The Canadian Air Transport Security Authority held a trial of the scanners at Kelowna International Airport in 2008. Before the trial, the Office of the Privacy Commissioner of Canada (OPCC) reviewed a preliminary Privacy Impact Assessment and CATSA accepted recommendations from the OPCC. In October 2009, an Assistant Privacy Commissioner, Chantal Bernier, announced that the OPCC had tested the scanning procedure, and the privacy safeguards that CATSA had agreed to would “meet the test for the proper reconciliation of public safety and privacy”. In January 2010, Transport Canada confirmed that 44 scanners had been ordered, to be used in secondary screening at eight Canadian airports. The announcement resulted in controversies over privacy, effectiveness and whether the exemption for those under 18 would be too large a loophole.
The Ninoy Aquino International Airport in Manila installed body scanners from Smiths in all four airport terminals in 2015. The scanners are not yet in use, and are controversial among some airport security screeners.
Scanners can be used for 3D physical measurement of body shape for applications such as apparel design, prosthetic devices design, ergonomics, entertainment and gaming.
- Backscatter X-ray (in security scanning applications)
- Explosives trace-detection portal machine (puffer machine)
- Full body scanner
- Security theater
- Electromagnetic radiation
- Extremely high frequency
- TSA: Imaging technology. tsa.gov
- Mitchel Laskey (2010-03-17). "An Assessment of Checkpoint Security: Are Our Airports Keeping Passengers Safe?" (PDF). House Homeland Security Subcommittee on Transportation Security & Infrastructure Protection.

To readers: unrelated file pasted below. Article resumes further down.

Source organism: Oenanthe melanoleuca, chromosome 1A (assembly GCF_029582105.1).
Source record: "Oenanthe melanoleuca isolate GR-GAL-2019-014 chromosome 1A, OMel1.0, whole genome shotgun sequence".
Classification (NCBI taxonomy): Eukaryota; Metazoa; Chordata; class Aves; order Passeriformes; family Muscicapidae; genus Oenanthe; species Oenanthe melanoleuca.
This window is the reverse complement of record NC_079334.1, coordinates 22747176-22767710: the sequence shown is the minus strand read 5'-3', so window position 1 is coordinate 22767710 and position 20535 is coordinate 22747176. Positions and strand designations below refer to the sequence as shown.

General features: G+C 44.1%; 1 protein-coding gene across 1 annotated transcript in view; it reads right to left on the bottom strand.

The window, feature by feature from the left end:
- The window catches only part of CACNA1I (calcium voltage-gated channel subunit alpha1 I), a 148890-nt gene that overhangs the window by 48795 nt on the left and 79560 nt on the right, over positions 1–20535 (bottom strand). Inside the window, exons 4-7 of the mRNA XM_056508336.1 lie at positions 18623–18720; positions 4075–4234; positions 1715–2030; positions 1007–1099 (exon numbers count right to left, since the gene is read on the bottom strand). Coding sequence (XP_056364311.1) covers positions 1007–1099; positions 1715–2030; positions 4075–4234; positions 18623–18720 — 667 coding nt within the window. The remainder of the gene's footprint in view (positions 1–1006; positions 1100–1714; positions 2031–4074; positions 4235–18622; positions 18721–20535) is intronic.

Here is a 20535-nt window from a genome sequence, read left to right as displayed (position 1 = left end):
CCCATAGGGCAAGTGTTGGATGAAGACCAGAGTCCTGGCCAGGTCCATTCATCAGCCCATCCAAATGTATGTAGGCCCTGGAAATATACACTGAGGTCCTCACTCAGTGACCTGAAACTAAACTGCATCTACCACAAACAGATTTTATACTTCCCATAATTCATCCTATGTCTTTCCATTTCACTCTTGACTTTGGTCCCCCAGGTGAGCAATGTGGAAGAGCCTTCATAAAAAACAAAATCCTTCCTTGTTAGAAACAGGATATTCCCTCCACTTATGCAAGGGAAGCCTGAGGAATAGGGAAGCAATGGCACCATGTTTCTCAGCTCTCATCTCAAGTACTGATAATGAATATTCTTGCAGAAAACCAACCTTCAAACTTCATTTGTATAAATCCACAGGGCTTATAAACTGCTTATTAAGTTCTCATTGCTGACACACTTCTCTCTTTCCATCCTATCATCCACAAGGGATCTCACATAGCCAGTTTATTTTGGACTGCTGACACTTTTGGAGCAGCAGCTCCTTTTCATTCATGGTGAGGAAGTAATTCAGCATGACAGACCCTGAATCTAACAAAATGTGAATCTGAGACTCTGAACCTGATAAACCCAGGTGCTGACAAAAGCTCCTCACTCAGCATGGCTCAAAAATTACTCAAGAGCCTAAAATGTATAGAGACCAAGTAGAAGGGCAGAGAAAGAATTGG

- Matthew Harwood (2010-03-05). "Companies Seek Full-Body Scans That Ease Health, Privacy Concerns". Security Management.
- Appleby, R (15 February 2004). "Passive millimetre–wave imaging and how it differs from terahertz imaging". Philosophical Transactions of the Royal Society. A: Mathematical, Physical and Engineering Sciences. 362 (1815): 379–393. doi:10.1098/rsta.2003.1323. Retrieved 31 December 2012.
- "Privacy Impact Assessment for TSA Whole Body Imaging" (PDF). Retrieved 2009-10-19.
- Australia Airport Body Scanners - FAQ. Australian Government - TravelSECURE (2013-02-25). Retrieved on 2013-02-25.
- MSNBC (2010-08-04). "Police agencies admit to saving body scan images". Retrieved 2010-08-10.
- The Daily Telegraph (2008-10-24). "Airport body scanners 'will expose personal dignity'". London. Retrieved 2010-01-03.
- Shah Rukh Khan's body scanner image was not printed, says Heathrow Airport | Mail Online. Dailymail.co.uk (2010-02-10). Retrieved on 2010-09-26.
- One Hundred Naked Citizens: One Hundred Leaked Body Scans | Gizmodo Gizmodo.com (2010-11-16). Retrieved on 2010-11-16.
- Nelson D.A.; Nelson M.T.; Walters T.J.; Mason P.A. (November 2000). "Skin Heating Effects of Millimeter-Wave Irradiation - Thermal Modeling Results". IEEE T. Microw. Theory. 48 (11): 2111–20. doi:10.1109/22.884202. Retrieved 2015-12-25.
- Millenbaugh N.J.; Kiel J.L.; Ryan K.L.; Blystone R.V.; Kalns J.E.; Brott B.J.; Cerna C.Z.; Lawrence W.S.; Soza L.L.; Mason P.A. (June 2006). "Comparison of blood pressure and thermal responses in rats exposed to millimeter wave energy or environmental heat". Shock. 25 (6): 625–32. doi:10.1097/01.shk.0000209550.11087.fd. PMID 16721271. Retrieved 2015-12-25.